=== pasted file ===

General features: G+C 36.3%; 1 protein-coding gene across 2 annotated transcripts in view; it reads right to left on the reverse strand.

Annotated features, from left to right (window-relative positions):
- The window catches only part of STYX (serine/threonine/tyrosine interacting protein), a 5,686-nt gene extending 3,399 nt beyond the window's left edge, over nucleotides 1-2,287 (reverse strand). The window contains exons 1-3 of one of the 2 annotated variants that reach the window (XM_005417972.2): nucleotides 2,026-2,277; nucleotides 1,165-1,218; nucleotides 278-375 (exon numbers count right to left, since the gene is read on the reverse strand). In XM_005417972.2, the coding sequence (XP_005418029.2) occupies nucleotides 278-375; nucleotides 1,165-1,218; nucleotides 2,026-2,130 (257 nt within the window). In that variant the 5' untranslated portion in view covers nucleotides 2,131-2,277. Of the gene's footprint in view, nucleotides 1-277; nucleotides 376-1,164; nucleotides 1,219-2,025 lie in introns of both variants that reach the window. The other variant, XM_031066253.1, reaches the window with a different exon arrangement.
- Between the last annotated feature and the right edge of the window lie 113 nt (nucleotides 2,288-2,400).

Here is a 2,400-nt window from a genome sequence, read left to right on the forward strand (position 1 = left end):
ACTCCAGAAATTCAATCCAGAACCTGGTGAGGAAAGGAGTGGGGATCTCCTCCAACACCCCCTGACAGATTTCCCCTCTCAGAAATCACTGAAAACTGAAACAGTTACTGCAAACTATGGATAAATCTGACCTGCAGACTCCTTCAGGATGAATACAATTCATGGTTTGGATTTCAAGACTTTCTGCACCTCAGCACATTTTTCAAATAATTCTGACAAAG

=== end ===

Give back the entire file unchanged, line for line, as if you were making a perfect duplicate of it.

General features: G+C 36.3%; 1 protein-coding gene across 2 annotated transcripts in view; it reads right to left on the reverse strand.

Annotated features, from left to right (window-relative positions):
- The window catches only part of STYX (serine/threonine/tyrosine interacting protein), a 5,686-nt gene extending 3,399 nt beyond the window's left edge, over nucleotides 1-2,287 (reverse strand). The window contains exons 1-3 of one of the 2 annotated variants that reach the window (XM_005417972.2): nucleotides 2,026-2,277; nucleotides 1,165-1,218; nucleotides 278-375 (exon numbers count right to left, since the gene is read on the reverse strand). In XM_005417972.2, the coding sequence (XP_005418029.2) occupies nucleotides 278-375; nucleotides 1,165-1,218; nucleotides 2,026-2,130 (257 nt within the window). In that variant the 5' untranslated portion in view covers nucleotides 2,131-2,277. Of the gene's footprint in view, nucleotides 1-277; nucleotides 376-1,164; nucleotides 1,219-2,025 lie in introns of both variants that reach the window. The other variant, XM_031066253.1, reaches the window with a different exon arrangement.
- Between the last annotated feature and the right edge of the window lie 113 nt (nucleotides 2,288-2,400).

Here is a 2,400-nt window from a genome sequence, read left to right on the forward strand (position 1 = left end):
ACTCCAGAAATTCAATCCAGAACCTGGTGAGGAAAGGAGTGGGGATCTCCTCCAACACCCCCTGACAGATTTCCCCTCTCAGAAATCACTGAAAACTGAAACAGTTACTGCAAACTATGGATAAATCTGACCTGCAGACTCCTTCAGGATGAATACAATTCATGGTTTGGATTTCAAGACTTTCTGCACCTCAGCACATTTTTCAAATAATTCTGACAAAG